First off, I have to say the cover to this issue should really be a poster. Created by Fernando Ruiz, Rich Koslowski, and Tito Peña, it captures the fun and innocent sexiness of the females of the Archieverse. It's also a clever way to introduce the opening story by Tom DeFalco.
"Camp Out Clout" opens with the boys going camping. When Betty and Veronica express an interest, they're told in no uncertain terms that they're too delicate to handle the "rugged outdoors." With that, the Battle of the Sexes is on — Veronica Lodge style.
Throw in a revenge minded Cheryl Blossom and Ginger Lopez and you have a recipe for comic mayhem. DeFalco gets these characters. With a few lines of dialog he clearly defines who they are: Betty is practical, Jughead is hungry, Cheryl is devious, Ginger is a hesitant henchwoman and Veronica is smug and superior. The story moves at a brisk pace and offers both slapstick comedy and a neat reversal of fortune.
Another writer who gets these characters is George Gladir. In "Thinking Positive" he quickly establishes that Betty is in a lower economic class than Veronica and that Archie enjoys the advantages the heiress can offer him. But through Betty's older sister Polly, Gladir offers the timeless lesson that optimism and watching for opportunities can lead to unexpected rewards. It's all done in a very light way, but it makes the point nonetheless.
The issue's final story, "Festival Time," is both entertaining and educational as Betty and the Green Girls teach Veronica and her friend Karyl a lesson about piracy. In five pages, Gladir gives readers information about famous women pirates —
— establishes that Betty is the kind of young woman who gives up her time for a worthy cause and shows that Veronica can miss what's right in front of her. It's a fun story that mixes history, fashion and humor.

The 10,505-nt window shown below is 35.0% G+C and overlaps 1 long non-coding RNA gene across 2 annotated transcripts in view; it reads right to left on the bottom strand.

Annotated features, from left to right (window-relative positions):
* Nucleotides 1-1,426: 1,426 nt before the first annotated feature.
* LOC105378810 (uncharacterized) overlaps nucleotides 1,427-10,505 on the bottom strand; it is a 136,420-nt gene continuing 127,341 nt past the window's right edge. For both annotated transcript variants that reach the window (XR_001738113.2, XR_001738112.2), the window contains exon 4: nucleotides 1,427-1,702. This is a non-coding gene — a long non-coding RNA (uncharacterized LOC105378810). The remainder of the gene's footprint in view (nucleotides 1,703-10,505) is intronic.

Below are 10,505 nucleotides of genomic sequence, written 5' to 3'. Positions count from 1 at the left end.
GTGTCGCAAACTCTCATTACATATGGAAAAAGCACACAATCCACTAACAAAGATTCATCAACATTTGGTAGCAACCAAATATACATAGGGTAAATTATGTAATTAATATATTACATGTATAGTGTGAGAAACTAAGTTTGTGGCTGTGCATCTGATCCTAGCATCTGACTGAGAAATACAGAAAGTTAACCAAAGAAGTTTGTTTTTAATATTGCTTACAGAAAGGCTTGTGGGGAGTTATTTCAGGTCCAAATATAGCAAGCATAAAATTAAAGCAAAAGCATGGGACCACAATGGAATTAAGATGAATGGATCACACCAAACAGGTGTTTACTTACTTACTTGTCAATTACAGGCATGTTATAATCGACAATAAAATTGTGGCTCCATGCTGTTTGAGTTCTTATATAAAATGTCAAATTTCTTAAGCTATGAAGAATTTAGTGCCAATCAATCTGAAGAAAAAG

Artists Jeff Shultz, Jim Amash, and Jack Morelli give the book a fun, fresh look. In "Camp Out" there's a wonderful shot of a wet, gleeful Cheryl and a miserable Ginger that's beautiful, while in another panel Betty, Veronica, and company deal with a plague of frogs. Though I'm not sure what Nancy's doing, the scene has a sense of crazed energy.
Expressions are also well done.
Polly's "Stop feeling sorry for yourself" speech in "Thinking Positive" is accompanied by the appropriate stern cast of features. A panel later it has softened as she explains what she means. The changing tilt of Betty's head between the panels shows she's actively listening. It's not a showy sequence, but it's solid storytelling.
Betty and Veronica #256 offers readers a variety of intelligent, humorous stories with good looking art. It works as an introductory issue for readers new to the Archieverse, as a reminder to former readers of what makes Archie Comics fun, and as an enjoyable issue for current readers.
For the past 13 years, Penny Kenny has been an elementary library paraprofessional in a rural school district. For the seven years prior to that, she headed a reading-math program designed to help first grade students with learning difficulties. Her book reviews regularly appeared in Starlog from 1993 to the magazine's unfortunate demise in 2009 and she has published several e-novellas under a pen name. She has been a reviewer with Comics Bulletin since 2007.